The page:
3.1. The Palatability of Dry Syrups in Human Gustatory Sensation Testing Using the SD Method

Figure 1 shows the palatability scores obtained from human gustatory sensation testing using the SD method. A factor analysis (rotated using a varimax method) was performed on these palatability scores. Table 1 shows the factor loading of the extracted items. For the first factor, the factor loading (absolute value) of four items was close to 1. The four items and their factor loadings were as follows: bitterness 0.9578, aftertaste 0.9249, taste 0.9010 and overall impression 0.8616. The first factor was thereby defined as taste. For the second factor, the factor loading of three items was close to 1. The three items and their factor loadings were as follows: powdery 0.9033, feeling of roughness on the tongue 0.9029, and feeling on the tongue 0.8876. The second factor was thereby defined as texture. The results of the factor analysis therefore suggest that the palatability of dry syrups is principally influenced by taste and texture.

Table 1. Factor loadings obtained from human gustatory sensation testing using the SD method.

Figure 1. Palatability scores obtained from human gustatory sensation testing using the SD method (n = 10).

Figure 2 shows the scatter plot of the two factor scores for each dry syrup. The X-axis reflects the factor score of the first factor “taste”, and the Y-axis reflects the factor score of the second factor “texture”. The contribution rates of the first and second factors were 35.77% and 31.28%, respectively. The higher the score of the first factor, the better the taste of the dry syrup and the higher the score of the second factor, the better the feeling when the dry syrup is put in the mouth. These results suggest that the palatability of Zyrtec®, Cefzon®, Claritin®, Rizaben®, Onon®, Oraspor®, Larixin® and Zaditen® is good while that of Flomox®, Orapenem®, Allegra® and Meiact MS® is poor. It has previously been reported that a feeling of roughness of powders and granules on the tongue is a reason given for difficulty in taking medicines in children [17]. Therefore, it is reasonable to extract texture as a major factor influencing the palatability of dry syrups.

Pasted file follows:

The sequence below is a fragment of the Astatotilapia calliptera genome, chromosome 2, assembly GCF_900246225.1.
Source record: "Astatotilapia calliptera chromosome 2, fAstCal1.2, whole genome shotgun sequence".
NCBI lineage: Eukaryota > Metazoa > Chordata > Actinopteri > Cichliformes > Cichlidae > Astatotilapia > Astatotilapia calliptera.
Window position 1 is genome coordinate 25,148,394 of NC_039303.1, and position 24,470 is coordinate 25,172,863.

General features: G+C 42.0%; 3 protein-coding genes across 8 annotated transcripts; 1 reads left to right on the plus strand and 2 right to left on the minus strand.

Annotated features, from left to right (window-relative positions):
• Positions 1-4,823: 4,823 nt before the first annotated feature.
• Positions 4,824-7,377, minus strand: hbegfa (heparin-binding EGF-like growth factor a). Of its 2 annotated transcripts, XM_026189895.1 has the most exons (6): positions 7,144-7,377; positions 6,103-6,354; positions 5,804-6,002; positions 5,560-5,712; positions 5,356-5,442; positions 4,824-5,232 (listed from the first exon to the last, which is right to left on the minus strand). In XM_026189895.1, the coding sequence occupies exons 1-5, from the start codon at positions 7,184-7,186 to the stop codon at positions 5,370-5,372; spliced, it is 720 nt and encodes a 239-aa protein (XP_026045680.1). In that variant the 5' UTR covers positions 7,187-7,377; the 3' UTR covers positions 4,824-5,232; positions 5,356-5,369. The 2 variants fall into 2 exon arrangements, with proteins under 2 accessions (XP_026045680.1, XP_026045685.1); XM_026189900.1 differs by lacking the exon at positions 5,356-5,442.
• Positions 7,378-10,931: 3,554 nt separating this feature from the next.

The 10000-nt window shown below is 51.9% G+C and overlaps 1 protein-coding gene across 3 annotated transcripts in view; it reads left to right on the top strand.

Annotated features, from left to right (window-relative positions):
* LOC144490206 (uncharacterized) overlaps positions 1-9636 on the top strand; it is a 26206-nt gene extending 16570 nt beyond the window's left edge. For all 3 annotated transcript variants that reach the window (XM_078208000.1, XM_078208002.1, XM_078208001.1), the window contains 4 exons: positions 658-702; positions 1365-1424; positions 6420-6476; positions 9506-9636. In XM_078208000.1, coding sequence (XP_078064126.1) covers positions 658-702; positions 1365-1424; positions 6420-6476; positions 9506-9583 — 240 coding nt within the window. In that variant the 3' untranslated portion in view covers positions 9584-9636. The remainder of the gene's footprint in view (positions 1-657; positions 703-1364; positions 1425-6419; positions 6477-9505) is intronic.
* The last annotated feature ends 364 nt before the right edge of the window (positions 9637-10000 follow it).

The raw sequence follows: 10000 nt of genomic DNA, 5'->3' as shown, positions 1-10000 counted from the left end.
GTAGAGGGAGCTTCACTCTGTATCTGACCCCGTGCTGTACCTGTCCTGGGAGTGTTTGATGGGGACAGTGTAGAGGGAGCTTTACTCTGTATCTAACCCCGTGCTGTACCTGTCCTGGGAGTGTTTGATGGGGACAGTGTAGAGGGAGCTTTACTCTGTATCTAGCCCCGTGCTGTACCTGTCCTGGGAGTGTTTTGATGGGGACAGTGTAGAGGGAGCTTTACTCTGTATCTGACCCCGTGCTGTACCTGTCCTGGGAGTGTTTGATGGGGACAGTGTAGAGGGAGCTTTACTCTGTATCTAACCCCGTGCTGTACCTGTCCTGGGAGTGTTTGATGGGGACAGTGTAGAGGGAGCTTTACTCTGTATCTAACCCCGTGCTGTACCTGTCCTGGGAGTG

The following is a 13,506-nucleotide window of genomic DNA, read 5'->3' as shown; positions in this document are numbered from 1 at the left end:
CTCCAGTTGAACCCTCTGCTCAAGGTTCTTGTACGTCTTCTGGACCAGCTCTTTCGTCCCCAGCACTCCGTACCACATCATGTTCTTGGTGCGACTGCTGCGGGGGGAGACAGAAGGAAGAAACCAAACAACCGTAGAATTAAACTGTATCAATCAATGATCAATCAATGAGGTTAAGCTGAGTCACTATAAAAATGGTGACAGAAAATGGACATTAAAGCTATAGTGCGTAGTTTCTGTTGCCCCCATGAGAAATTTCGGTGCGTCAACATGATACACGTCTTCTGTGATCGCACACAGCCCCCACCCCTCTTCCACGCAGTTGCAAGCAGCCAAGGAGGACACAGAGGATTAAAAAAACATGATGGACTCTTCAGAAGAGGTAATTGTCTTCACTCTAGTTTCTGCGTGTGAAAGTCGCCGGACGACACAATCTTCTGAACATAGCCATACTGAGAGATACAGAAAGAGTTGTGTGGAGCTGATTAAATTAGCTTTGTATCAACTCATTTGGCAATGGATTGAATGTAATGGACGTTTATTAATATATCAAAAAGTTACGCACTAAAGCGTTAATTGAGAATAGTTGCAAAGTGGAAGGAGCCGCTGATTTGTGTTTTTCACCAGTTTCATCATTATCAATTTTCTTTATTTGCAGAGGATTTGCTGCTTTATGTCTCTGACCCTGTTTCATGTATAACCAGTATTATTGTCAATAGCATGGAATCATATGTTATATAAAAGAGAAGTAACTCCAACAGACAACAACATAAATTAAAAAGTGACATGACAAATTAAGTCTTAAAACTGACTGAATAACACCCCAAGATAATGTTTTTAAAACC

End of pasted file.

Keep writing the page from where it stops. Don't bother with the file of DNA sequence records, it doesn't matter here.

3.2. The Dispersibility of Dry Syrups in Water

Figure 3 shows the dispersibility of the dry syrups mixed with water for 5 s. Nine of the dry syrups (Unasyn®, Clavamox®, Tomiron®, Banan®, Meiact MS®, Flomox®, Orapenem®, Clarith® and Allegra®) remained powdery. These nine dry syrups also had low scores for “powdery” in human gustatory sensation testing, as seen in Figure 1. In other words, the dispersibility of the nine dry syrups as seen in the photographs corresponds with the score for “powdery” obtained in human gustatory sensation testing.

Figure 2. Scatter plot of factor scores for each dry syrup.

Figure 3. The dispersibility of dry syrups in water.

3.3. The Bitterness Intensity of Dry Syrups: Taste Sensor Measurements and Human Taste Tests

Figure 4 shows the bitterness intensities of dry syrups in water obtained from taste sensor measurements and human gustatory sensation testing. Alesion®, Meiact MS®, Banan® and Allegra® demonstrated high bitterness using both methods. There was a significant correlation between the bitterness intensities obtained from human gustatory sensation testing and sensor outputs from taste sensor measurements for dry syrups in water (r = 0.655, Pearson’s product-moment correlation coefficient, p = 0.0017). This result shows that the bitterness of dry syrups in water could be accurately predicted by the taste sensor.